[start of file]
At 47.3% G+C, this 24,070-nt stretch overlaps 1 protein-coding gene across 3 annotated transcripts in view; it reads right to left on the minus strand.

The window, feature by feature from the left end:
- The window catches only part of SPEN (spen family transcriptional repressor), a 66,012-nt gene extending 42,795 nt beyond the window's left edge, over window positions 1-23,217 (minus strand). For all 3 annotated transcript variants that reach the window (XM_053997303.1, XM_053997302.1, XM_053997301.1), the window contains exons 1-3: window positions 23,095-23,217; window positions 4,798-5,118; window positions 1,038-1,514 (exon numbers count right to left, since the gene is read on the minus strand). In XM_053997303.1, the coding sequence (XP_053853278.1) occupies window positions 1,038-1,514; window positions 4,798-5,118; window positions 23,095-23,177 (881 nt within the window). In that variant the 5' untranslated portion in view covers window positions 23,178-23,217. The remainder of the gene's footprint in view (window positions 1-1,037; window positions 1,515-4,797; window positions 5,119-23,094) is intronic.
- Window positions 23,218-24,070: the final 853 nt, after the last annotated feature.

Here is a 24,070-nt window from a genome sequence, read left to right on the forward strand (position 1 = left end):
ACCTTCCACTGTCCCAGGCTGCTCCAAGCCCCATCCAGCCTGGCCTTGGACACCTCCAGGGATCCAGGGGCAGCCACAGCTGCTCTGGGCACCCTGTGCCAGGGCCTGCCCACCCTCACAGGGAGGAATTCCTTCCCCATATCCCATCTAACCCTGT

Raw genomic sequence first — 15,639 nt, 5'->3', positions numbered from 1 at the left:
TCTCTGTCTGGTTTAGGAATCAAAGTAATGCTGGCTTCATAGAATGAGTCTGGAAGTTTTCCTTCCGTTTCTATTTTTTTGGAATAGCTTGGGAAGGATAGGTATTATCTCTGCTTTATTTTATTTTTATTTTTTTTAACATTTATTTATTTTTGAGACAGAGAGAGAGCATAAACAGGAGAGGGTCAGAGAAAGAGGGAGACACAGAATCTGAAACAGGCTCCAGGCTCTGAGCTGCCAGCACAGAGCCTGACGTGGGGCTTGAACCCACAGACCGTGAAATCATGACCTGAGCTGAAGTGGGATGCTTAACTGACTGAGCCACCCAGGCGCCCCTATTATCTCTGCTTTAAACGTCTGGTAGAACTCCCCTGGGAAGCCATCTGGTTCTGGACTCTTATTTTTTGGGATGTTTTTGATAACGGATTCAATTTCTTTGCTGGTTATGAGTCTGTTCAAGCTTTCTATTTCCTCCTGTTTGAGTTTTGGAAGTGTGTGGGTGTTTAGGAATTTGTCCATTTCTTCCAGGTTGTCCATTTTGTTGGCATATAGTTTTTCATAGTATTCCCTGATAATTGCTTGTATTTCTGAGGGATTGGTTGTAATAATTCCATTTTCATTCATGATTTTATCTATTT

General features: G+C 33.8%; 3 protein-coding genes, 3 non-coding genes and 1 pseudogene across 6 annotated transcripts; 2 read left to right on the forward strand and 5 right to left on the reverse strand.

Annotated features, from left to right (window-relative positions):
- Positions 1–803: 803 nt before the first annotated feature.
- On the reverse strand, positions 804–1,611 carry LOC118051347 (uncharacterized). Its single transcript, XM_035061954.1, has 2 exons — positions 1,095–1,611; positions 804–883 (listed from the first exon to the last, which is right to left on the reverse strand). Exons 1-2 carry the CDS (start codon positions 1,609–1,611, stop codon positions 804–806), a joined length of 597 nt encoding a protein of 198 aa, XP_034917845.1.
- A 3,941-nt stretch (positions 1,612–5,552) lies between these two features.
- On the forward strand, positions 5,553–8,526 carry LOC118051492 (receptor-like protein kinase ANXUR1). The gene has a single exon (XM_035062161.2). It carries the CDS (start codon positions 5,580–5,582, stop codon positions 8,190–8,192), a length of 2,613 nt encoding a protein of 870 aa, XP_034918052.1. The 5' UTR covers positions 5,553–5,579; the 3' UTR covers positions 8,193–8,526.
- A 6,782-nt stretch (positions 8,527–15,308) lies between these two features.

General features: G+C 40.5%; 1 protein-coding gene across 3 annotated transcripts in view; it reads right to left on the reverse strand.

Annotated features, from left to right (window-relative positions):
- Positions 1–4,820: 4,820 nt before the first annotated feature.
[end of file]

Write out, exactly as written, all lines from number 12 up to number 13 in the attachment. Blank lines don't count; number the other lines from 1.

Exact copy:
- On the reverse strand, positions 804–1,611 carry LOC118051347 (uncharacterized). Its single transcript, XM_035061954.1, has 2 exons — positions 1,095–1,611; positions 804–883 (listed from the first exon to the last, which is right to left on the reverse strand). Exons 1-2 carry the CDS (start codon positions 1,609–1,611, stop codon positions 804–806), a joined length of 597 nt encoding a protein of 198 aa, XP_034917845.1.
- A 3,941-nt stretch (positions 1,612–5,552) lies between these two features.